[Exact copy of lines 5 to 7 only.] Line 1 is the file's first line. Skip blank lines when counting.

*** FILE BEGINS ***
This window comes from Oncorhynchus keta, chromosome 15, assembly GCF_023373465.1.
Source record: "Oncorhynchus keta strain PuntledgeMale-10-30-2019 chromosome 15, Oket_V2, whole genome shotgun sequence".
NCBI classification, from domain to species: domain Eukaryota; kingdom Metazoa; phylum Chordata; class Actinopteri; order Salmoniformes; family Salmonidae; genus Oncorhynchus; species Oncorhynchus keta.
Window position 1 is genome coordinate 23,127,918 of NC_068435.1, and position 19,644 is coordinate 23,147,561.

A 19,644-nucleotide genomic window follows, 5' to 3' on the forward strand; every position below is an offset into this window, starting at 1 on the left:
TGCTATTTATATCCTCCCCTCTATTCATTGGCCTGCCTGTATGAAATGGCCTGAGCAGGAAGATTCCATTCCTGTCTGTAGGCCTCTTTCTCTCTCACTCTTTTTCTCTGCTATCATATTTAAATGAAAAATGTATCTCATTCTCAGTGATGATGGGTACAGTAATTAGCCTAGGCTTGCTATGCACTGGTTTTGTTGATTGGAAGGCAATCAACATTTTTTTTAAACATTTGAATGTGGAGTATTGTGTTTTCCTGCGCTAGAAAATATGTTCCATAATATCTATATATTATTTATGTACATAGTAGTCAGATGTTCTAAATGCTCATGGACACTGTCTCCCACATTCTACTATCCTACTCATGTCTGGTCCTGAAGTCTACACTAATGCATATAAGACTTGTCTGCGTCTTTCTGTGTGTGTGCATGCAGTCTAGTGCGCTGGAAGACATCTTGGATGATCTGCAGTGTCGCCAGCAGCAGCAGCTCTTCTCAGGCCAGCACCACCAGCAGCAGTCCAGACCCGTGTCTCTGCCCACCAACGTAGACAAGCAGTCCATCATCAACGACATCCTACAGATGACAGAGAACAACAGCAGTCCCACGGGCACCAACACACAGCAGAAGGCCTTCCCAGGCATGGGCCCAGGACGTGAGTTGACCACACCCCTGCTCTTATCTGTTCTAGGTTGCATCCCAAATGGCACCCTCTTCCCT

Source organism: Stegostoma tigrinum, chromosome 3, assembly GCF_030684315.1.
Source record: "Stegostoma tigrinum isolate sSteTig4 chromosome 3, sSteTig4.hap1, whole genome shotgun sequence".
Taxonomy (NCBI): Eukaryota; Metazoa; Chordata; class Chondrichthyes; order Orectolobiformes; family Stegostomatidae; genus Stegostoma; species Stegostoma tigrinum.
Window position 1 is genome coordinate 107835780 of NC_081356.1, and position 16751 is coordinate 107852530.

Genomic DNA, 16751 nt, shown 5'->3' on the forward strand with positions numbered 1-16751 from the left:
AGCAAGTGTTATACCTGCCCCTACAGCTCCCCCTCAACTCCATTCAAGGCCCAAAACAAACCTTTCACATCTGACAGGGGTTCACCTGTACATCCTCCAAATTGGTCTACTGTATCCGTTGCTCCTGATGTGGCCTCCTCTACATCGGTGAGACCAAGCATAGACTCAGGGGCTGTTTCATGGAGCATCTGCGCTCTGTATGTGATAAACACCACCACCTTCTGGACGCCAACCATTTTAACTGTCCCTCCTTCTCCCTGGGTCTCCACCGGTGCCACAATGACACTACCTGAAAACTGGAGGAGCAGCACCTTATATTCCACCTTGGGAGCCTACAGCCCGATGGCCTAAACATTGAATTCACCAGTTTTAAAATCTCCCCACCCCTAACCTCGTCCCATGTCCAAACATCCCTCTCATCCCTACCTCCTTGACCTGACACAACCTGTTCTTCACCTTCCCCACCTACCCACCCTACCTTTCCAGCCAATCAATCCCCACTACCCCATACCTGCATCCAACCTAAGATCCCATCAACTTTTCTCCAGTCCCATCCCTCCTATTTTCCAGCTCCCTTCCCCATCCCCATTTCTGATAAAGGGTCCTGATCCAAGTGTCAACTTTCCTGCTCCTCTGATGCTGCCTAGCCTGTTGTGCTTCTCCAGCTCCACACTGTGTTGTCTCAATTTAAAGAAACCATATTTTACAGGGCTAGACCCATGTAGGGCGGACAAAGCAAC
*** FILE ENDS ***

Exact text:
A 19,644-nucleotide genomic window follows, 5' to 3' on the forward strand; every position below is an offset into this window, starting at 1 on the left:
TGCTATTTATATCCTCCCCTCTATTCATTGGCCTGCCTGTATGAAATGGCCTGAGCAGGAAGATTCCATTCCTGTCTGTAGGCCTCTTTCTCTCTCACTCTTTTTCTCTGCTATCATATTTAAATGAAAAATGTATCTCATTCTCAGTGATGATGGGTACAGTAATTAGCCTAGGCTTGCTATGCACTGGTTTTGTTGATTGGAAGGCAATCAACATTTTTTTTAAACATTTGAATGTGGAGTATTGTGTTTTCCTGCGCTAGAAAATATGTTCCATAATATCTATATATTATTTATGTACATAGTAGTCAGATGTTCTAAATGCTCATGGACACTGTCTCCCACATTCTACTATCCTACTCATGTCTGGTCCTGAAGTCTACACTAATGCATATAAGACTTGTCTGCGTCTTTCTGTGTGTGTGCATGCAGTCTAGTGCGCTGGAAGACATCTTGGATGATCTGCAGTGTCGCCAGCAGCAGCAGCTCTTCTCAGGCCAGCACCACCAGCAGCAGTCCAGACCCGTGTCTCTGCCCACCAACGTAGACAAGCAGTCCATCATCAACGACATCCTACAGATGACAGAGAACAACAGCAGTCCCACGGGCACCAACACACAGCAGAAGGCCTTCCCAGGCATGGGCCCAGGACGTGAGTTGACCACACCCCTGCTCTTATCTGTTCTAGGTTGCATCCCAAATGGCACCCTCTTCCCT

Source organism: Stegostoma tigrinum, chromosome 3, assembly GCF_030684315.1.